In relation to Prof. Chan’s new superbug killer, which she soon hopes to develop into an ingestible form, it will be interesting to learn if the polymer has the same effect on different species of bacteria. In recent years the number of bacteria with drug-resistance increased dramatically to include salmonella, E. coli, pseudomonas, and others. If the new polymer is effective against such varied pathogens it will be a great step in combating MDR bacteria, but by extension, what it will do to beneficial bacteria in our body? Whether Prof. Chan’s superbug killer is effective against the numerous other current MDR bacteria or not, their mere existence is indicative of simpler problems in modern medicine. Superbugs expose that how we use our medical technologies is equally as important to the effectiveness of the tool. After all, it was how we used antibiotics, not the effectiveness of the antibiotics, which led to superbugs. Superbugs likely developed because of incomplete treatment regimens and over-prescription of antibiotics. Dr. Paul Marino, the man who quite literally wrote the book on Intensive Care Units for medical professionals, said, “the first rule of antibiotics is try not to use them, and the second rule is try not to use too many of them.” Many argue we have not abided by these laws. When drug resistance occurs, the most common process is horizontal gene transmission (gene transmission from parent to offspring is vertical – much like the directionality of a family tree). Bacteria, through various adaptations, can transmit genes without reproduction. Horizontal transmission ensures that bacteria that may not create disease can transfer the gene of drug-resistance to bacteria that do.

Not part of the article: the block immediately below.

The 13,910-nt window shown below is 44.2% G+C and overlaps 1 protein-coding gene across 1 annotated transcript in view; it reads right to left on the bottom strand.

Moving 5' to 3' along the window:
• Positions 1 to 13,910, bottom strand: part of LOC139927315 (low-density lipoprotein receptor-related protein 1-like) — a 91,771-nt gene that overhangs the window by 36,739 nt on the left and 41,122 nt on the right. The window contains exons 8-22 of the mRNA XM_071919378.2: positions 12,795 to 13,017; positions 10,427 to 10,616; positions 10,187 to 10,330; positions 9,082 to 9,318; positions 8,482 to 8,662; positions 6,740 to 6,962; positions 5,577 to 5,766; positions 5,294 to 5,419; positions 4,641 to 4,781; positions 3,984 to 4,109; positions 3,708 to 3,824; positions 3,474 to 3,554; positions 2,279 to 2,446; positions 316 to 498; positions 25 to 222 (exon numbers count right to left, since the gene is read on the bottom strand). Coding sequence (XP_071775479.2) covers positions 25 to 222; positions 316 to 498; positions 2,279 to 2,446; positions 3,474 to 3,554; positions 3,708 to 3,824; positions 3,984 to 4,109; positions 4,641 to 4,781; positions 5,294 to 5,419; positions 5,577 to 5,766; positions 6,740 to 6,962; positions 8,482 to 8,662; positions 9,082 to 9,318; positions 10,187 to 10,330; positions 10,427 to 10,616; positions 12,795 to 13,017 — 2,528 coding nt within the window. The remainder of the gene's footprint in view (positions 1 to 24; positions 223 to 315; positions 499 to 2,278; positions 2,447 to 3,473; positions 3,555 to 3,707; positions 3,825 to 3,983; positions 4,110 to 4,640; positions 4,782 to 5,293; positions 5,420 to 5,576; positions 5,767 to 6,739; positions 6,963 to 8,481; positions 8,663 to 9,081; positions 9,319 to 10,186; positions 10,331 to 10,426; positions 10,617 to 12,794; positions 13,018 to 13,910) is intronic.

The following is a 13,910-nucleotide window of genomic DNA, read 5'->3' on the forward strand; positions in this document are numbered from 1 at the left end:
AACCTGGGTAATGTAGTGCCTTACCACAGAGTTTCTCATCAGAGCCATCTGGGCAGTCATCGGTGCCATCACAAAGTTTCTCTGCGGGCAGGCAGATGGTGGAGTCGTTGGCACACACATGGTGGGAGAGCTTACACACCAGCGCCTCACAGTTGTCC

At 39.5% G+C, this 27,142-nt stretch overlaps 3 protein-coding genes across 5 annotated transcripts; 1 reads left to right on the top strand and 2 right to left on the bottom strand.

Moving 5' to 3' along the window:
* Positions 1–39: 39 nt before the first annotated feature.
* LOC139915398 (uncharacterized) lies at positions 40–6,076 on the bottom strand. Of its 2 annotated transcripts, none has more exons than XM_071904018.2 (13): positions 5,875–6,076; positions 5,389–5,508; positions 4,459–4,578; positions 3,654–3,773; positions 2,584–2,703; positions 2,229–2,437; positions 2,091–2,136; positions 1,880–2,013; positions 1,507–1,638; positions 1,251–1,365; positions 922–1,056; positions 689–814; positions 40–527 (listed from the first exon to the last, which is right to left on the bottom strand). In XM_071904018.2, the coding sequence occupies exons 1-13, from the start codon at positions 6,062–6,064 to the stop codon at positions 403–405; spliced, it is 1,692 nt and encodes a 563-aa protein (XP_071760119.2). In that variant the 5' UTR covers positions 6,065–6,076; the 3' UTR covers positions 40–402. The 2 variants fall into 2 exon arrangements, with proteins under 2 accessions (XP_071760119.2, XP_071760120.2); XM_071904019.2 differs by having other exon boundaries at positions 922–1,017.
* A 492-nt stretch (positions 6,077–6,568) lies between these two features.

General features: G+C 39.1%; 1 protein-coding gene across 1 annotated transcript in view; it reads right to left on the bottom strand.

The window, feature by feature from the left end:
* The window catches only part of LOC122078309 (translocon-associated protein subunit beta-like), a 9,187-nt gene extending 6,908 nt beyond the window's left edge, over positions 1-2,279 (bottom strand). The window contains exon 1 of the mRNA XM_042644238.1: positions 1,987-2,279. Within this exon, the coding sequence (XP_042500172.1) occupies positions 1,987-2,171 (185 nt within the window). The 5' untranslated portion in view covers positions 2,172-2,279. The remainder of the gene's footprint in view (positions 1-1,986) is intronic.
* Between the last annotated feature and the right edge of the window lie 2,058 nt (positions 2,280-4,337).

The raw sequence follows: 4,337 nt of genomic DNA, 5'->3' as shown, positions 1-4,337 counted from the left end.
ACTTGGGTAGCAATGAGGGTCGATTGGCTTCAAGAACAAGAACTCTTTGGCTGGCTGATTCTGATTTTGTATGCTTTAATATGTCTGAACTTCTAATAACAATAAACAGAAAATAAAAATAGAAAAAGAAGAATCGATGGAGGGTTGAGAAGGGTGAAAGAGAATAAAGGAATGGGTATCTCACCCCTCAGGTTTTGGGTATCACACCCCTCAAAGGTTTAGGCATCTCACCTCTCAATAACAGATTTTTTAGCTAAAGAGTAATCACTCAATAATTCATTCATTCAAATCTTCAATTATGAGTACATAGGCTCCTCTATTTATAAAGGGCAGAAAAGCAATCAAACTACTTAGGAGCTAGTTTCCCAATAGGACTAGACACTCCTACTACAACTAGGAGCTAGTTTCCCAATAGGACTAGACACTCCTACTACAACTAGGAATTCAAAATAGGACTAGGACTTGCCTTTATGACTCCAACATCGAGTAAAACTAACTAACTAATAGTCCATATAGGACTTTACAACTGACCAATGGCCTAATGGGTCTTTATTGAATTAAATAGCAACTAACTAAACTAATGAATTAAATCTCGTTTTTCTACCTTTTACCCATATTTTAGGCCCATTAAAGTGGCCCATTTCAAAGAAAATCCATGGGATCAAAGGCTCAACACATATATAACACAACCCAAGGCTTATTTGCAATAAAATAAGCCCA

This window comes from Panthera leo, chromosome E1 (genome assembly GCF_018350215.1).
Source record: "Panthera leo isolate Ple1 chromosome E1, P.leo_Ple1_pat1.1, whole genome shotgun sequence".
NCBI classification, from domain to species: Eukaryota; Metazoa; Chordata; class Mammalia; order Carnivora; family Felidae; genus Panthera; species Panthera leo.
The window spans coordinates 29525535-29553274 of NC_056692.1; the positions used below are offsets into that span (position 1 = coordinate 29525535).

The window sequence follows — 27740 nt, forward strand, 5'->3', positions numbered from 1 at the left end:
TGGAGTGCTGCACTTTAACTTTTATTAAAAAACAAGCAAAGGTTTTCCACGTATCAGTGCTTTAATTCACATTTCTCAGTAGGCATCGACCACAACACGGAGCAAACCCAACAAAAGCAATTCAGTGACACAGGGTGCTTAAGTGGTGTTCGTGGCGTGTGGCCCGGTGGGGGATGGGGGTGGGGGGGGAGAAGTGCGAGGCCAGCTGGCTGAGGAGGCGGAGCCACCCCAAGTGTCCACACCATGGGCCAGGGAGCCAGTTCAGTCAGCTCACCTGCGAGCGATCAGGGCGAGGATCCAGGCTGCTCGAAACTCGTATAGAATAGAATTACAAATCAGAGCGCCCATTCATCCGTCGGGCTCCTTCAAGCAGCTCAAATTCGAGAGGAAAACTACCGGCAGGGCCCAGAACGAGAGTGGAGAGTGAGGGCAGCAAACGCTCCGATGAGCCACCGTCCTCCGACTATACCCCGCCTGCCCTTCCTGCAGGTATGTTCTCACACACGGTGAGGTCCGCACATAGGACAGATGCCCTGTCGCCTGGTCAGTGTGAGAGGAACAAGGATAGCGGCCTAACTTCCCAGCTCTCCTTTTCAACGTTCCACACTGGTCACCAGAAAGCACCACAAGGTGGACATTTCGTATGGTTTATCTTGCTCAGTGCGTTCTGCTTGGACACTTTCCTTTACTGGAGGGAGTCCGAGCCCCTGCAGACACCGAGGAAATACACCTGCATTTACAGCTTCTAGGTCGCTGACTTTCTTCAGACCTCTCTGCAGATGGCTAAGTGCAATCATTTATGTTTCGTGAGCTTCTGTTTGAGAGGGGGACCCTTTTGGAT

We Americans often take a militaristic view on medicine. Most notably, in our war on cancer, news sources scramble to tout the newest weapons: we have the intelligence, we have the (nano)technology, and thus we have hope. We are disheartened when our most trusted technological defenses, like antibiotics, begin to show signs of weakness. In the case of MDR bacteria, the idea that these microorganisms can metabolize the poisons we crafted is defeating. We search for a magic bullet, but it is never that easy. No doubt, Prof. Chan’s research represents a positive and potentially life-saving step in technology, but we possessed technology to kill these bacteria before. In light of previous misuse with antibiotics, it is important to view this new technology as an excellent tool, but not necessarily a magic bullet. There are two sides to Prof. Chan’s new polymer: the technology and the technique. The new superbug killer is indeed a technological shift with great promise. In the past, however, blind reliance on technology has led to dangerous consequences. The technique of antibiotic use proved the fatal flaw in the application of an effective technology. As a lesson of history, we know this of technology and technique: one will not work without the other.